Years ago the kids and I small spice rack that we had very much outgrown. One day over the weekend I decided to organize our baking goods (which of course turned into a multi-day project of organizing the kitchen!)
With all of the kitchen counters and table covered in various containers of spices and baking goods, and it being already 9:00 PM, I took one of the kids over to the shop to put our skills to use.
Much to my dismay I found that we had a high-voltage condition on our utility power (133V), and my Phase Perfect 3-Phase converter would not start. This ruled out using the table saw, jointer, planer, and CNC router.
I thought for a couple of minutes and decided that one way or another, a spice rack was coming out of that shop without further delay. So we went into “prototype mode”. I grabbed a box of screws, a drill, an impact driver, and a bunch of OSB scraps off the rack. We used the Makita compound miter saw (fortunately not 3-phase) and a good old tape measure to whip together an (awful looking) but quite functional spice rack. We installed it, along with the iPad for recipes, and loaded it up all by 11:00 pm or so.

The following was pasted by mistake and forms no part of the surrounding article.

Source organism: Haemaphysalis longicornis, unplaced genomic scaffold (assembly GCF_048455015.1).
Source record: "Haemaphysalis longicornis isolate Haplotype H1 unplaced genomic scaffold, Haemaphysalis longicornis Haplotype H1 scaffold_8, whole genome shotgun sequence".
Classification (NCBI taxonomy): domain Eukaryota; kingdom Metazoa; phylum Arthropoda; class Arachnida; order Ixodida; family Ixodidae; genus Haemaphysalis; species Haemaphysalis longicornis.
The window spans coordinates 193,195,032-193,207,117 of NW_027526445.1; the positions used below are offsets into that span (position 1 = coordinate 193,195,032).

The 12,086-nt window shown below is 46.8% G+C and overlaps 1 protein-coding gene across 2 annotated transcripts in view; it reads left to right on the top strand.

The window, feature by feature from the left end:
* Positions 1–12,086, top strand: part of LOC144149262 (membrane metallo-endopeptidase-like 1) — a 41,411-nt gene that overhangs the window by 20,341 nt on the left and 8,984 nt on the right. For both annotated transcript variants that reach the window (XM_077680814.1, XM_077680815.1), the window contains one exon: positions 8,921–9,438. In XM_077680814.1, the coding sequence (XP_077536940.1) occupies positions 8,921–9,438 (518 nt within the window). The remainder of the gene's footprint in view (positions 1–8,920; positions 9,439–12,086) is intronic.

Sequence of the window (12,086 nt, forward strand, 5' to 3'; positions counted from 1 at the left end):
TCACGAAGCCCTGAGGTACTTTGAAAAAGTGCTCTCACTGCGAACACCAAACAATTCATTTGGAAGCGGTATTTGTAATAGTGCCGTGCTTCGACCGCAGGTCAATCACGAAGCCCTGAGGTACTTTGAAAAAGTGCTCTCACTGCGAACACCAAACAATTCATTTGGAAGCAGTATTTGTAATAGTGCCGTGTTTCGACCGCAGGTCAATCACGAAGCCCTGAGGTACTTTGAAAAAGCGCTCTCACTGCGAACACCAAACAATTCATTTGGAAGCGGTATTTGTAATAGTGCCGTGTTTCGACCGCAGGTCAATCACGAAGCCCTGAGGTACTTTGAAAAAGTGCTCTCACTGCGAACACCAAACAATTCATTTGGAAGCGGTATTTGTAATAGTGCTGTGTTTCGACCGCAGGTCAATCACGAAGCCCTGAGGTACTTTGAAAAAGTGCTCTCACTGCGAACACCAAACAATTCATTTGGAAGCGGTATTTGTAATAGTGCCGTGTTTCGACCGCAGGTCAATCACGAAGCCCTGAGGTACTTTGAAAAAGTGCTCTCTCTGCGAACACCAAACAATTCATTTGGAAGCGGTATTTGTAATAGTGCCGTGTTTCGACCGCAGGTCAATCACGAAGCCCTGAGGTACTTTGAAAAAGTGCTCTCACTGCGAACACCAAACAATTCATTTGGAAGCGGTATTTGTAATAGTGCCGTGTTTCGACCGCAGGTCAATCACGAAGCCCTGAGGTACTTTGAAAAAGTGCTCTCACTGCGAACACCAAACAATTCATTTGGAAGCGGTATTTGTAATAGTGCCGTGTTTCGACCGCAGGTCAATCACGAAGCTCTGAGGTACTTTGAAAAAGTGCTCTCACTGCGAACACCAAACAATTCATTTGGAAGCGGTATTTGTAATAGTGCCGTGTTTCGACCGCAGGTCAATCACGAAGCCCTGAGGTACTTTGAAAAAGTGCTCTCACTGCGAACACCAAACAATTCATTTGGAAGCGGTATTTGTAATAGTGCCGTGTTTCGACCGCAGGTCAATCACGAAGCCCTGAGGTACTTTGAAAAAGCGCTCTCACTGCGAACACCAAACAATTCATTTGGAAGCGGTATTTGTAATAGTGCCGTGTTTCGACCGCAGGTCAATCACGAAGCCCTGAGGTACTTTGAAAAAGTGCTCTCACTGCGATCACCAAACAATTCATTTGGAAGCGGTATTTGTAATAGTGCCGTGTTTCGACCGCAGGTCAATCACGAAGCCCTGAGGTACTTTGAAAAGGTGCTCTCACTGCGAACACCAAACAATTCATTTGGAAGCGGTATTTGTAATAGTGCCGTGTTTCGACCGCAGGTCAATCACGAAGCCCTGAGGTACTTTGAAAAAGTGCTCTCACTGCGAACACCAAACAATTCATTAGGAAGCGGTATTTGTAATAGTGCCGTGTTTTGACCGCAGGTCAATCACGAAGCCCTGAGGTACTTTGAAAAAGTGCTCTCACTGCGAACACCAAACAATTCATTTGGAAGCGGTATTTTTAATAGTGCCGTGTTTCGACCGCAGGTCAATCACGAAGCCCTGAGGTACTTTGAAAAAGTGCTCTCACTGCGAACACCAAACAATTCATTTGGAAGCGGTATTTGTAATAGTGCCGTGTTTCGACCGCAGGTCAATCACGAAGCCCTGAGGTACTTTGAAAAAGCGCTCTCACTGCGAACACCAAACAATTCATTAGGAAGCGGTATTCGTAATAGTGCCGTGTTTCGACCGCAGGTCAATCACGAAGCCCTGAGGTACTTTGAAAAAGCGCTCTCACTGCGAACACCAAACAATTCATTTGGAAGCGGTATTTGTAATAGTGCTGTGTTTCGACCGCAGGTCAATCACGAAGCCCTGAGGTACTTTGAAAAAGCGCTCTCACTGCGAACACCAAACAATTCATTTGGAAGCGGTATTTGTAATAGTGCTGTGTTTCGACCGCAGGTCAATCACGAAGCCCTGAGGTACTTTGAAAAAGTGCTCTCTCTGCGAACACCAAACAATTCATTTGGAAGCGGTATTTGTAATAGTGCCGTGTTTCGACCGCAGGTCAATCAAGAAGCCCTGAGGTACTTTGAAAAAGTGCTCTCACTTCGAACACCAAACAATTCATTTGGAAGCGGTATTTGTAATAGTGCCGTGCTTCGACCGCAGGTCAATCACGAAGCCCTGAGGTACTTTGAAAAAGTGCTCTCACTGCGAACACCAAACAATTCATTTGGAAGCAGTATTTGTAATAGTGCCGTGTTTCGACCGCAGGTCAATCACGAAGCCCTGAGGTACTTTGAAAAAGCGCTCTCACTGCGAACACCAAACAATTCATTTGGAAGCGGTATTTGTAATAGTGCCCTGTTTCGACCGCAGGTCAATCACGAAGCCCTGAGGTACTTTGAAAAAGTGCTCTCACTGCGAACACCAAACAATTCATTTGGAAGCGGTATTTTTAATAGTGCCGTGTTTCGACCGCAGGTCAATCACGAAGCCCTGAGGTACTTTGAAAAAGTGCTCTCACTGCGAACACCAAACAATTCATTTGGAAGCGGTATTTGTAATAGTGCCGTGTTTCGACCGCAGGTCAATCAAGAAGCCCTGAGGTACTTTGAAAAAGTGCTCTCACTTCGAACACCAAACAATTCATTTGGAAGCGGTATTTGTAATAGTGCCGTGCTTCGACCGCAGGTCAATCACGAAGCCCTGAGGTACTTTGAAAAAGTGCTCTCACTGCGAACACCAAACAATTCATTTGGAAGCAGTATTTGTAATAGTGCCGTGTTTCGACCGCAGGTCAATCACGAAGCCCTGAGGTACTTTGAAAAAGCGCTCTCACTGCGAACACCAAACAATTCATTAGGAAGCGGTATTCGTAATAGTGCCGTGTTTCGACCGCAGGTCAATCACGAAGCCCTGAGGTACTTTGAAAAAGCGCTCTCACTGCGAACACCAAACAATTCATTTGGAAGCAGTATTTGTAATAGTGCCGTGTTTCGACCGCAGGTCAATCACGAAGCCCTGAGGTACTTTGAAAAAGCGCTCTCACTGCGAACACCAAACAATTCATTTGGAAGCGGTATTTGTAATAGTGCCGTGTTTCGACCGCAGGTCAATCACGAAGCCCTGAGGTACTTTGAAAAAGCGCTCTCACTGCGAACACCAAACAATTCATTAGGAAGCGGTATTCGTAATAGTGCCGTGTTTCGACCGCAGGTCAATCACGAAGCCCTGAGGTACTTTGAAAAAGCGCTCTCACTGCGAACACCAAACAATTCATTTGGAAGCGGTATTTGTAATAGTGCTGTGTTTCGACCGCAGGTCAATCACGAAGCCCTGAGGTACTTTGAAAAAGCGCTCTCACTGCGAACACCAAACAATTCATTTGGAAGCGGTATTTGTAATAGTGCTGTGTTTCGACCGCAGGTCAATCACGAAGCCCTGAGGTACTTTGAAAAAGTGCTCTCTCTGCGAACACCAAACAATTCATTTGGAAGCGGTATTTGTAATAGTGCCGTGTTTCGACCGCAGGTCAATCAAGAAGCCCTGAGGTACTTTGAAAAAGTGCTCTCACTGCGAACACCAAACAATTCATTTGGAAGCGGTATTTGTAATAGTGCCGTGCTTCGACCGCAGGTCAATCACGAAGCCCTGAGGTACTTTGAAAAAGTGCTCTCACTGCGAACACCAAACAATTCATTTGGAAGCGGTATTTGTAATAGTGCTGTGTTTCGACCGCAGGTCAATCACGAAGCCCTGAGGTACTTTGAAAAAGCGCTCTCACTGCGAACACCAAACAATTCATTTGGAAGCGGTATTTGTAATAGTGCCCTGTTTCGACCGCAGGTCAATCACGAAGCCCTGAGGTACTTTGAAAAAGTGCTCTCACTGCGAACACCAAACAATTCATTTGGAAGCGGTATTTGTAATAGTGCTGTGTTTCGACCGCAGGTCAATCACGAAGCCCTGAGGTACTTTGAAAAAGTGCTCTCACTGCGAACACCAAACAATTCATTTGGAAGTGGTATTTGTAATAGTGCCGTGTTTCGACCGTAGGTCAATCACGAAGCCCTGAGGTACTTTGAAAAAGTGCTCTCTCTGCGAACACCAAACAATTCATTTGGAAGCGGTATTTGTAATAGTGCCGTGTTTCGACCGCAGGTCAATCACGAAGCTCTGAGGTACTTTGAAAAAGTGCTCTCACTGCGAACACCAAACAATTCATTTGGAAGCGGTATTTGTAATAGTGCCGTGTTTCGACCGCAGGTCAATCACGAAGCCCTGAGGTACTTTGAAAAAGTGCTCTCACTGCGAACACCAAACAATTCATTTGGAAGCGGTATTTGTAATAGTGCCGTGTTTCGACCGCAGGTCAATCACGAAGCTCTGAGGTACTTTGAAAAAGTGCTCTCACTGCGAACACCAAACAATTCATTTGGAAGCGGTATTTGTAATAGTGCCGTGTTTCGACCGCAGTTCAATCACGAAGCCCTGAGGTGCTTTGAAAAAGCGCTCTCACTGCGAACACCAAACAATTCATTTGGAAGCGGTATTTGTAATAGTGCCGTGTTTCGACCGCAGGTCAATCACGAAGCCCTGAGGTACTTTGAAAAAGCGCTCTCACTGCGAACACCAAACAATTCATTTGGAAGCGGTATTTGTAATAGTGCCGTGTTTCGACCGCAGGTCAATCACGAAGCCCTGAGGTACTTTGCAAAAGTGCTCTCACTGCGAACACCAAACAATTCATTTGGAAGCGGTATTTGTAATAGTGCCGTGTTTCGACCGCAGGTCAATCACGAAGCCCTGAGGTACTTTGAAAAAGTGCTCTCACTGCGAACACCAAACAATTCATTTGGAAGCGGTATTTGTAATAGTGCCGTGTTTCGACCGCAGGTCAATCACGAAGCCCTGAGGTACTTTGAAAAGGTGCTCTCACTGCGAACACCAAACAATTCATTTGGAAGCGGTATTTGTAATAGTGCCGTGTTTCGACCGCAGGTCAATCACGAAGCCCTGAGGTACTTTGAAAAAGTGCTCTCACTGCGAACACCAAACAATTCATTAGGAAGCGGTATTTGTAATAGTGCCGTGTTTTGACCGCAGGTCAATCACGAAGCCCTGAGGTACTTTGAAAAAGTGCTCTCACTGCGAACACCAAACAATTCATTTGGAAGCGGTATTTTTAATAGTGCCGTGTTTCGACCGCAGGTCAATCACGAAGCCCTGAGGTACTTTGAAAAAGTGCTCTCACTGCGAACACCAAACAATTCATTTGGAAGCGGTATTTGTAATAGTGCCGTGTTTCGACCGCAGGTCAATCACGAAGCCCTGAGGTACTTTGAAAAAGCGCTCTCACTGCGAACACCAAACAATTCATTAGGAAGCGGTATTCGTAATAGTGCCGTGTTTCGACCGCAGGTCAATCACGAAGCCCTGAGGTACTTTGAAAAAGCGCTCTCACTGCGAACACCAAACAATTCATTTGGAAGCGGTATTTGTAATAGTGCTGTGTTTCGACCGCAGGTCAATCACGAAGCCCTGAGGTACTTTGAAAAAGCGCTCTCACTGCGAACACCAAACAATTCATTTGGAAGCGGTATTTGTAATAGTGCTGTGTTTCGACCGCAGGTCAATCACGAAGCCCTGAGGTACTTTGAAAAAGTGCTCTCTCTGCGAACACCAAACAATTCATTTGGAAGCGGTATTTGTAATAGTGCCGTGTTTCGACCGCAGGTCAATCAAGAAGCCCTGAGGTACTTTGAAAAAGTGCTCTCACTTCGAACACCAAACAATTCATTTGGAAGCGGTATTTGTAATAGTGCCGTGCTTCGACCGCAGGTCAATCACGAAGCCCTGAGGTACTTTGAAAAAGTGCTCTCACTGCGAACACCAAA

I am so glad it worked out this way. The concept of “prototyping” is something that is often overlooked in woodworking. But most of what we woodworkers do ends up being functional as well as gorgeous. Prototyping allows us to verify and refine the functionality prior to putting all of the effort into the real thing.
I also know from personal experience this applies to writing, software, cooking, building, inventing, sewing, and many other disciplines.
If I have a CNC router and haven’t made wooden gears – isn’t that a crime?
http://geargenerator.com -> SVG -> InkScape -> EPS -> VCarve Pro -> WinCNC -> CAMaster CNC Router -> Baltic Birch -> Gears
They run very smoothly. Next I need to improve the mounting. I’m thinking either real bearings or HDPE bushings.
A closeup of Brazilian Cherry (Jatoba) and Maple.
Here is a closeup of a 3D printed chess piece. We designed them in solidworks and printed them using a MakerBox Replicator 2 with PLA plastic. It’s on the chess board dining room table.
Here is the chess “board”
Here are the ceramic tiles going into the chess table before the bar top was applied: